Charter schools have been criticized from practically the time of their creation for being able to obtain higher academic results than the traditional schools because they were somehow able to self-select their student bodies. Charter proponents have consistently refuted this argument, pointing out as if there was a continuous playback loop that charters are public schools just like the regular ones and that they have to accept whoever shows up at their door. Usually the statements fall on deaf ears as the average citizen confuses charters with private schools because they are given autonomy that neighborhood schools lack. Some have even referred to the proliferation of these alternative schools as the privatization movement.
Now we have concrete evidence to combat the notion that charters can somehow manipulate their enrollment. A major study by the Office of the State Superintendent of Education has found that DCPS expels or gives children suspensions at a rate 1.68 greater than charters. The Washington Post quotes Scott Pearson, the executive director of the D.C. Public Charter School Board, as commenting on these findings, “We’ve been getting beaten up for three years about the fact that DCPS doesn’t expel kids. Turns out they suspend a lot of them.”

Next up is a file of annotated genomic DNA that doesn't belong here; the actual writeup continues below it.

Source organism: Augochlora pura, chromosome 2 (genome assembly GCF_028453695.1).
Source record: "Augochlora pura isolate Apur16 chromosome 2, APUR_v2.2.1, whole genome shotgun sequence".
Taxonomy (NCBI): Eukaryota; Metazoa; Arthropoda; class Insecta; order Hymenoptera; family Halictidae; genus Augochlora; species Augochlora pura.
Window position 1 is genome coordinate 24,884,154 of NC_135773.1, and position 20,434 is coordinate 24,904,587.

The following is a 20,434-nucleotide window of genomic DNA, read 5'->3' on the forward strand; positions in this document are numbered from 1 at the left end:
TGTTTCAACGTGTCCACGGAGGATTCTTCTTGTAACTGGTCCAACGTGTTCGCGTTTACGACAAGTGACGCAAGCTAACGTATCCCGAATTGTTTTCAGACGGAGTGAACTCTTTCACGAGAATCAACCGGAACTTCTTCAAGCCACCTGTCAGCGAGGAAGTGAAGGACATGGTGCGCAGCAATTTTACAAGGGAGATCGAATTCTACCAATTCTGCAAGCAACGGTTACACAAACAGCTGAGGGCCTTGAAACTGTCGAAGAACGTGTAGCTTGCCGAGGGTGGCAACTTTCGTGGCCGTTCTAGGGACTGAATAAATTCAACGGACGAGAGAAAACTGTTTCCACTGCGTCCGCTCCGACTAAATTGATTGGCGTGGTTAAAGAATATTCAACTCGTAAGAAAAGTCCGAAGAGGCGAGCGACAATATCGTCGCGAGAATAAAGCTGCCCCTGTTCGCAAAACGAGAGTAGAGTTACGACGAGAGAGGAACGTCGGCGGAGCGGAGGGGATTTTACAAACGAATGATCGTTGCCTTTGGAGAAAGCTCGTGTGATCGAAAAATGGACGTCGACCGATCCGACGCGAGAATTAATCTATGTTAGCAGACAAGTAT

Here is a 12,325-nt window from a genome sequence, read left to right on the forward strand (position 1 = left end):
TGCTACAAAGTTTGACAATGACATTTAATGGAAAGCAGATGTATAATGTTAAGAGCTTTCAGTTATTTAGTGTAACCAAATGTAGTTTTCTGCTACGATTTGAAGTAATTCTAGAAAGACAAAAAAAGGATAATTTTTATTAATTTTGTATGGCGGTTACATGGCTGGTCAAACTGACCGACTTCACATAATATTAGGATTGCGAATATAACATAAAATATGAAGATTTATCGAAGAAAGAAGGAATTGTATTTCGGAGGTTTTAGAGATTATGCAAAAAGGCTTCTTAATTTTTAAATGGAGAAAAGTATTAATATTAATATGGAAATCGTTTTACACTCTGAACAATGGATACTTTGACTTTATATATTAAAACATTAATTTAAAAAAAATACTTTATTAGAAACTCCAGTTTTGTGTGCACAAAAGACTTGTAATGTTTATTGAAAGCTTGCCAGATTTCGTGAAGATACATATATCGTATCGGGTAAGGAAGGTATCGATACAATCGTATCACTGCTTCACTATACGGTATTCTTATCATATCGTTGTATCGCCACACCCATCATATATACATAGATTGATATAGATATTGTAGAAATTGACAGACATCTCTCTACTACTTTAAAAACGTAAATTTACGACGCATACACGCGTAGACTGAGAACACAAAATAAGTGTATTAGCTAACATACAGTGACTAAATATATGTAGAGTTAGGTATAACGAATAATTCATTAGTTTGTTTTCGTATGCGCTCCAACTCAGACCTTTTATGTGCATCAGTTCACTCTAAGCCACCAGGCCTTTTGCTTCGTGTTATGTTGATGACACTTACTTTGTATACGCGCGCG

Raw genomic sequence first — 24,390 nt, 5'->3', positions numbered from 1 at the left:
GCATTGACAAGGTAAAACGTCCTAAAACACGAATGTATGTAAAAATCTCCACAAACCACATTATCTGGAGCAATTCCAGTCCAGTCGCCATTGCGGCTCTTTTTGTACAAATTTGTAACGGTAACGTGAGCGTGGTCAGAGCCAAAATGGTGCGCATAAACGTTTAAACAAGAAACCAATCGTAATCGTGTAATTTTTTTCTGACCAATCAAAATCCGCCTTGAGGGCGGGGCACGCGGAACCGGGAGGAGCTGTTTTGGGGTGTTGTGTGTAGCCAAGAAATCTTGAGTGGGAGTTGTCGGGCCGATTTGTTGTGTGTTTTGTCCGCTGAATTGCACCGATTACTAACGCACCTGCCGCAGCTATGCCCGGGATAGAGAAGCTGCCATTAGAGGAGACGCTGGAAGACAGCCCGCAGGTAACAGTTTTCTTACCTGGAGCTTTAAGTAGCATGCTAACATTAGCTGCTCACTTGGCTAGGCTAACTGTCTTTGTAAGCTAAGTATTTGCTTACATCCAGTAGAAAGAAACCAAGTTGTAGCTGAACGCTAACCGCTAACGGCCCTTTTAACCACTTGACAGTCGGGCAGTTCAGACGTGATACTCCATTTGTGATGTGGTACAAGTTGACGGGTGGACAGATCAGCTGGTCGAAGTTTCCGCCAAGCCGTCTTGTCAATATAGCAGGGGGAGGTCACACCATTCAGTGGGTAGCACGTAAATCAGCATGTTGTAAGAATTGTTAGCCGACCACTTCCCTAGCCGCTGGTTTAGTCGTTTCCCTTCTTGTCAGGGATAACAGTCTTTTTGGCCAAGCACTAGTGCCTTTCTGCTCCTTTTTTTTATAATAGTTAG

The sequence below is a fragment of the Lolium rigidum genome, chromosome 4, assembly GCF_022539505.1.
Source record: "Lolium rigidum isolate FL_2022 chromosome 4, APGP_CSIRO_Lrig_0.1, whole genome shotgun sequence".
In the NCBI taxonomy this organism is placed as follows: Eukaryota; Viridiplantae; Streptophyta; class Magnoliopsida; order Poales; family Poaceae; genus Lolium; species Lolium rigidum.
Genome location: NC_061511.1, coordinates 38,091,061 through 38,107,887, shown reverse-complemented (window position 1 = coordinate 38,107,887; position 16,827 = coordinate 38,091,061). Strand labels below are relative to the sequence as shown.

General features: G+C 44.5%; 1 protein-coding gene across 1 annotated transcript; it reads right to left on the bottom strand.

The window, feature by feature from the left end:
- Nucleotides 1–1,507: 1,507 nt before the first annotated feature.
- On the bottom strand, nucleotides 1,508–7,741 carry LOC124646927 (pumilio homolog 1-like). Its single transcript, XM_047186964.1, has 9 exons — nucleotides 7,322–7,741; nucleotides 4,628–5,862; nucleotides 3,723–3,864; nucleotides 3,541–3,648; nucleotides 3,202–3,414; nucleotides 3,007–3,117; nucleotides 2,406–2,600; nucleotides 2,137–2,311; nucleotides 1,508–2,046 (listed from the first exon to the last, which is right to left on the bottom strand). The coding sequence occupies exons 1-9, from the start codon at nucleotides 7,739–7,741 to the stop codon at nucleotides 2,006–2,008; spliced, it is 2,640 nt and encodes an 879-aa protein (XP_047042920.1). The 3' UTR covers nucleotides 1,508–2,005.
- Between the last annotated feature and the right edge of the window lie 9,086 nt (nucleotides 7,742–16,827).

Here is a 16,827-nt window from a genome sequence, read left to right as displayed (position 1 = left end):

Still there is much work to be done to reduce the number of serious school disciplinary actions against students. For example, the study found that male students were 1.68 times more likely to be disciplined than female students. Black students were disciplined six times more than white kids. Low income children were 1.3 times more likely to face disciplinary action compared to those who do not qualify for free or reduced lunch. Those with disabilities were 1.4 to 1.7 times more likely to be disciplined compared to those who do not receive special education services. Finally, the Post states that 181 pre-school students had out-of-school suspensions during the 2012 to 2013 term. The report recommends that three and four year olds never receive these type of suspensions. The observation resulted in D.C. Councilman David Grosso introducing legislation yesterday to make this suggestion a reality.
The report and its conclusions are important because suspensions and expulsions result in children limiting their future years in school and increases the likelihood that they will end up committing acts of crime and ending up in jail. Here is an excellent area where charters and DCPS can partner to figure out the best methods for keeping kids in school.